Just finished the first round of dawn bird surveys. Even at 6am on a barren grassland with an Arctic wind flying along the Thames then I know that this job is a privilege. I see isolated bays and sunrises, the sharp light of dawn, hunting marsh harriers and a world with only me and the skylarks awake.
Tuesday I walked the sea wall at Yantlet Creek on the Thames Estuary. The bay at the creek mouth was deserted apart from me and a big dog fox who bounded off in puppy leaps but was overcome with curiosity every few steps, stopping to turn back and judge me. Deciding I was harmless, he stopped to shake himself sending a shower of droplets into the air, an eiderdown on dew sent skywards.
I walked down to the memorial stone marking the entrance to the bay. When I came here many years ago there had been a plaque commemorating the death of a young boy who had drowned in the bay, now all that was left was a green stain where the copper plaque had been lifted by thieves, for its scrap value no doubt.
I sat down for second breakfast, coffee and muller rice and watched the moon fade and an egret fishing the shallows. The trails of water reaching the creek wriggled their way across the mud like blood vessels across the brain. There were birds in the bay, redshank, oystercatchers, godwit, a whole flock of knot peppering the water with their wing beats but none on the land I had come here to survey.
That is where my real work begins, not on these dawn walks to count birds, that part is easy, the real work is in enthusing a farmer to make the changes that are needed to create land suitable for these birds to breed.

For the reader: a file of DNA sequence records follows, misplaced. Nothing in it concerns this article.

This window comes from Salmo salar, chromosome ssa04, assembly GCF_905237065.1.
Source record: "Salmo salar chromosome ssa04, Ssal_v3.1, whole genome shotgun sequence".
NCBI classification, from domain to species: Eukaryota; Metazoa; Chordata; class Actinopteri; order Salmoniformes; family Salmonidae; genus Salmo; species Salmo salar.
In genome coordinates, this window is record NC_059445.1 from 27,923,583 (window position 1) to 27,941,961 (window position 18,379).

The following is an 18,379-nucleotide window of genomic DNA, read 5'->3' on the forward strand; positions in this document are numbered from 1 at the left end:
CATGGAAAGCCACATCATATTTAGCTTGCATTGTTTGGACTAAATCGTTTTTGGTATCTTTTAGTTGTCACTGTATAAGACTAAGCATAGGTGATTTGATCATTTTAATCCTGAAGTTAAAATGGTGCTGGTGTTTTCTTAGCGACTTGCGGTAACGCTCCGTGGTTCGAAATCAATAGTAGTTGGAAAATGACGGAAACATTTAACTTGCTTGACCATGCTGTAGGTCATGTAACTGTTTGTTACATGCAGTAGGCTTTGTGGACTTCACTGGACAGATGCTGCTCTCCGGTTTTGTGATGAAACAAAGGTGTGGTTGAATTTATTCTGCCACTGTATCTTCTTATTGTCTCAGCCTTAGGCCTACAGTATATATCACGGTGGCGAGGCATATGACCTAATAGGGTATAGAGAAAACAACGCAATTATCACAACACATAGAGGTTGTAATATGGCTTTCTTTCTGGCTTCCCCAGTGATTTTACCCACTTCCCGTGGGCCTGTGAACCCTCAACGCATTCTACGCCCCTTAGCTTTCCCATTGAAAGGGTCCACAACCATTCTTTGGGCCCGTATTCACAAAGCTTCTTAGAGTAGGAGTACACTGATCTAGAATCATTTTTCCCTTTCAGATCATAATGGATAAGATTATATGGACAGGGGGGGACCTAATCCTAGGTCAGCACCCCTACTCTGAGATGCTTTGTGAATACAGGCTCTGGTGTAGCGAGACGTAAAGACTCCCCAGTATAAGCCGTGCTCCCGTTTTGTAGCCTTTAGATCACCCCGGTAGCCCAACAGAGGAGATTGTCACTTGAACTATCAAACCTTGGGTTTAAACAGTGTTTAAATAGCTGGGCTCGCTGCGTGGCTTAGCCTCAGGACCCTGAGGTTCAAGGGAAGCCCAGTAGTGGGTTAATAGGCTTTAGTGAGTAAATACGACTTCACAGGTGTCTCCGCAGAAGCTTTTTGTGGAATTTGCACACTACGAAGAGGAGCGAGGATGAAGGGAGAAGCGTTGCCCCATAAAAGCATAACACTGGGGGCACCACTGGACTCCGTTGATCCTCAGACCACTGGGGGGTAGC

An easy jet plane flew over the gas container storage depot out on the Isle of Grain and I felt myself slip through a wormhole in time. The marshes, the bays do not seem of this century and, in them, I become not of this century. Slipping into a world of Bawley boats and labour on the land and gentleman naturalists heading out with butterfly nets.
Despite its fragility the world I occupy seems more solid. If the industry and the aeroplane vanish, as one day they will, the bays will remain and part of me will remain in them as having attempted to create an alchemy of land and water and wildlife, the bones of life, onto which the 21st century’s imposition seems tinny and temporary.
Second breakfast finished I continued on my way past the saltmarsh towards the head of the creek where two black backed gulls guarded an ancient dock demanding tolls from all who dared to pass.